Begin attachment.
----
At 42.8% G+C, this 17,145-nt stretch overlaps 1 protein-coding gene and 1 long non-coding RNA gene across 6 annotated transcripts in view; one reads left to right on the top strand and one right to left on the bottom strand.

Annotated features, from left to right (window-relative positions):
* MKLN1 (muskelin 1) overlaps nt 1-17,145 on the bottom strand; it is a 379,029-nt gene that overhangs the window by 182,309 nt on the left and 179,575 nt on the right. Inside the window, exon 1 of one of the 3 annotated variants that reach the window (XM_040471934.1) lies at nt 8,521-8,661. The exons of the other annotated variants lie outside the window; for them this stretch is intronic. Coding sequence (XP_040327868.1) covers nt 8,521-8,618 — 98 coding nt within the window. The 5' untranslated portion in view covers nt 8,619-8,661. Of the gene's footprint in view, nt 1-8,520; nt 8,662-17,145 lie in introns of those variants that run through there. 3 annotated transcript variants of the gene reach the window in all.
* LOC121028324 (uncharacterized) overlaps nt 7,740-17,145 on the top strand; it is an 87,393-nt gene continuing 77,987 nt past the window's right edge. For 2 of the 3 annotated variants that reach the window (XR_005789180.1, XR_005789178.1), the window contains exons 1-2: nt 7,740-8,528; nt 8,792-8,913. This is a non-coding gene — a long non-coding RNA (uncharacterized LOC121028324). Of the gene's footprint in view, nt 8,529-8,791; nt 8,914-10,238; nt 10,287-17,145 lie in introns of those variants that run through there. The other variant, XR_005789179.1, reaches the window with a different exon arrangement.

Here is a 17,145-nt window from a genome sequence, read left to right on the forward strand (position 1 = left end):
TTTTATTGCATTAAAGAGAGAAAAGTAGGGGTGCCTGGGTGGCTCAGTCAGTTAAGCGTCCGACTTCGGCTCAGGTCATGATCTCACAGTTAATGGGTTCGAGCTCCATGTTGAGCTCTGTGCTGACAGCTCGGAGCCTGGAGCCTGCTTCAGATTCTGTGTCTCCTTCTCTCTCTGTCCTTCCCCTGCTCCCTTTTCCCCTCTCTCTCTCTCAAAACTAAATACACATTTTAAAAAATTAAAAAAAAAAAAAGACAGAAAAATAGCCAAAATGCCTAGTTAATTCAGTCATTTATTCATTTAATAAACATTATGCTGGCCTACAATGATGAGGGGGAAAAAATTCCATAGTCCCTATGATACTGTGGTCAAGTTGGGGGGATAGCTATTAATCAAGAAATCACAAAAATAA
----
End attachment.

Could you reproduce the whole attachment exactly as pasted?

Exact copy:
At 42.8% G+C, this 17,145-nt stretch overlaps 1 protein-coding gene and 1 long non-coding RNA gene across 6 annotated transcripts in view; one reads left to right on the top strand and one right to left on the bottom strand.

Annotated features, from left to right (window-relative positions):
* MKLN1 (muskelin 1) overlaps nt 1-17,145 on the bottom strand; it is a 379,029-nt gene that overhangs the window by 182,309 nt on the left and 179,575 nt on the right. Inside the window, exon 1 of one of the 3 annotated variants that reach the window (XM_040471934.1) lies at nt 8,521-8,661. The exons of the other annotated variants lie outside the window; for them this stretch is intronic. Coding sequence (XP_040327868.1) covers nt 8,521-8,618 — 98 coding nt within the window. The 5' untranslated portion in view covers nt 8,619-8,661. Of the gene's footprint in view, nt 1-8,520; nt 8,662-17,145 lie in introns of those variants that run through there. 3 annotated transcript variants of the gene reach the window in all.
* LOC121028324 (uncharacterized) overlaps nt 7,740-17,145 on the top strand; it is an 87,393-nt gene continuing 77,987 nt past the window's right edge. For 2 of the 3 annotated variants that reach the window (XR_005789180.1, XR_005789178.1), the window contains exons 1-2: nt 7,740-8,528; nt 8,792-8,913. This is a non-coding gene — a long non-coding RNA (uncharacterized LOC121028324). Of the gene's footprint in view, nt 8,529-8,791; nt 8,914-10,238; nt 10,287-17,145 lie in introns of those variants that run through there. The other variant, XR_005789179.1, reaches the window with a different exon arrangement.

Here is a 17,145-nt window from a genome sequence, read left to right on the forward strand (position 1 = left end):
TTTTATTGCATTAAAGAGAGAAAAGTAGGGGTGCCTGGGTGGCTCAGTCAGTTAAGCGTCCGACTTCGGCTCAGGTCATGATCTCACAGTTAATGGGTTCGAGCTCCATGTTGAGCTCTGTGCTGACAGCTCGGAGCCTGGAGCCTGCTTCAGATTCTGTGTCTCCTTCTCTCTCTGTCCTTCCCCTGCTCCCTTTTCCCCTCTCTCTCTCTCAAAACTAAATACACATTTTAAAAAATTAAAAAAAAAAAAAGACAGAAAAATAGCCAAAATGCCTAGTTAATTCAGTCATTTATTCATTTAATAAACATTATGCTGGCCTACAATGATGAGGGGGAAAAAATTCCATAGTCCCTATGATACTGTGGTCAAGTTGGGGGGATAGCTATTAATCAAGAAATCACAAAAATAA